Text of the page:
Sunday, March 22, 2009

Rebranding a ‘Good People and a Great Nation'

By Obi Nwakanma

ASIDE from oil, Nigeria’s other major national exports are bad news and farce. Crime, corruption, instability, disease: signs of human and material decay and trauma. Add Nollywood and the picture would be fairly complete.
Nigeria is an awesome contradiction. It is an enormously rich country but it has one of the world’s highest public manifestations of poverty: unliveable cities; increasingly inhospitable and impolite people driven mad and desperate by lack – mostly the lack of what the poet and novelist, Gabriel Okara, in his great experimental novel, The Voice, would call an “inside”- a soul. For sometimes indeed, what Nigerians suffer is far more poverty of the spirit rather than of the stomach. But let us be clear also, Nigerians live in some of the worst human conditions in the world.

Take urban housing. These are mostly hovels that pass for human habitations; humongous slums which should put any decent nation to shame: Nigerians live in conditions which would be intolerable to any other people elsewhere in the world.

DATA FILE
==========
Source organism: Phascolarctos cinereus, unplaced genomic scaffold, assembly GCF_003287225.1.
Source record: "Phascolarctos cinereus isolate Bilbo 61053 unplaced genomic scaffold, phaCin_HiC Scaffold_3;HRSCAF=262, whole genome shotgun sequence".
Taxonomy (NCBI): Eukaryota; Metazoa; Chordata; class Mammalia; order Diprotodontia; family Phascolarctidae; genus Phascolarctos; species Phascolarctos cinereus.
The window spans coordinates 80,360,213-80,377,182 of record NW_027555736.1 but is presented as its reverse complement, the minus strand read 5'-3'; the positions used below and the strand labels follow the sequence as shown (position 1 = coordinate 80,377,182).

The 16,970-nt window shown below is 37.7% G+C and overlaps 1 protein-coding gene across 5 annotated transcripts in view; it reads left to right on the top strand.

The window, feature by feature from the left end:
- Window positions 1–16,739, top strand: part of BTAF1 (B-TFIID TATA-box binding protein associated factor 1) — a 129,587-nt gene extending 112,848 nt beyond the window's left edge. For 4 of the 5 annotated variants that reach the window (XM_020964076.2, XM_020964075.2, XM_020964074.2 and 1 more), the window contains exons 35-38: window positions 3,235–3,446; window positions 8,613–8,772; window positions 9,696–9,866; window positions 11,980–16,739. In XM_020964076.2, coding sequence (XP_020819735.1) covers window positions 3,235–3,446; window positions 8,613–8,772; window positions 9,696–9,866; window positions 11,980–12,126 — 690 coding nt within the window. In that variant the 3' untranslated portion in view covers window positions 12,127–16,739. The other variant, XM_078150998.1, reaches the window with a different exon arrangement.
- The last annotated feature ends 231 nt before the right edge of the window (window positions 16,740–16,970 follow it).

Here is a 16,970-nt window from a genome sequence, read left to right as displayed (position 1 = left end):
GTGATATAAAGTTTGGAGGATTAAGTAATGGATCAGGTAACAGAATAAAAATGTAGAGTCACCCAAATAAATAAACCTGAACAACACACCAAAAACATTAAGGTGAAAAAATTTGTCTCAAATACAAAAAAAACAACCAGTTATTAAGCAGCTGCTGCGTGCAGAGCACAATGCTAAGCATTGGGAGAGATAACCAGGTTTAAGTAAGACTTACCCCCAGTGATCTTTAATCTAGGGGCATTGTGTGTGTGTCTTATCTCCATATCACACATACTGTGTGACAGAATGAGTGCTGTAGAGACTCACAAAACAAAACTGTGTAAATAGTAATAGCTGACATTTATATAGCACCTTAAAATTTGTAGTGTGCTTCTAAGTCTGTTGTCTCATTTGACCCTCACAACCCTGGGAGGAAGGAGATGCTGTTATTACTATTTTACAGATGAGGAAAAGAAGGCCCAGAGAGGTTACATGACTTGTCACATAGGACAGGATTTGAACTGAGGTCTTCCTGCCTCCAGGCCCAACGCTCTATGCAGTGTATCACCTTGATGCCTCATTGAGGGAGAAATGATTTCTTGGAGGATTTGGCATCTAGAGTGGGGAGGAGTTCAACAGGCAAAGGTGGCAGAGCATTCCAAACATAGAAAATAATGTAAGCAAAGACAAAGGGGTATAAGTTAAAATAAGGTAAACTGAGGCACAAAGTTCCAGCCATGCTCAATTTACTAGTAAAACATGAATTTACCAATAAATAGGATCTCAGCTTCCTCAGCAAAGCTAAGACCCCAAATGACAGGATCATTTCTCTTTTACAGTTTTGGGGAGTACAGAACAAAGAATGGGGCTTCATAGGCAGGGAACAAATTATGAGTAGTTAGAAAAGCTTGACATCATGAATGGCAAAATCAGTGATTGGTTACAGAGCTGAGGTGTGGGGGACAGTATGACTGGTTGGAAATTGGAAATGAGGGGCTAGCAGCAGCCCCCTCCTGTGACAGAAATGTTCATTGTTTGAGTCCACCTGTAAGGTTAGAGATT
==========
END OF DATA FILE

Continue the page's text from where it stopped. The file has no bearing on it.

Take this sordid picture of Onitsha floating on the internet. Once the “gift of the lordly Niger,” but now the true picture of catastrophe: it is a picture of these blocks of apartments near Silas Works, besides which is a massive pyramid of sludge and refuse, with pigs scavenging visibly atop it.

This picture situates the condition of the city and of the nation: the decay and destruction and absence of municipal services makes that picture acute: the world sees how Nigerians live in close organic relationship with disease bearing sows. It is the true metaphor of the wilderness encroaching, and the sad part is no one bats an eyelid. It has become too normal to shock.

Nigerians have possibly the ugliest cities in the world. Someone, an American visitor who had once visited Nigeria when she was a student at Harvard, and who came to Nigeria to do doctoral research on the Igbo village life as a model for politically and ecologically sustainable systems based on her readings of Chinua Achebe’s Things Fall Apart once described Lagos to me: “it is like looking up and seeing despair, as if everything is crumbling....” She swore never to return to Nigeria.

She was also terribly disappointed that the Edenic image of the Igbo village preserved in Achebean lore had totally disappeared. Not anymore the so-called village democracy; or the distinguished conclave of elders and titled men, or the shrines and the sacred groves or even the calm dignity of people. Ogidi - the model for Umuofia - has not preserved these elements.

Laura is not the only one often disappointed on visiting Nigeria. My mother-in-law swore that she would never, ever visit Nigeria again, following her experience of Lagos. In vain have we, my wife and I, told her that Lagos is not the sum total of Nigeria.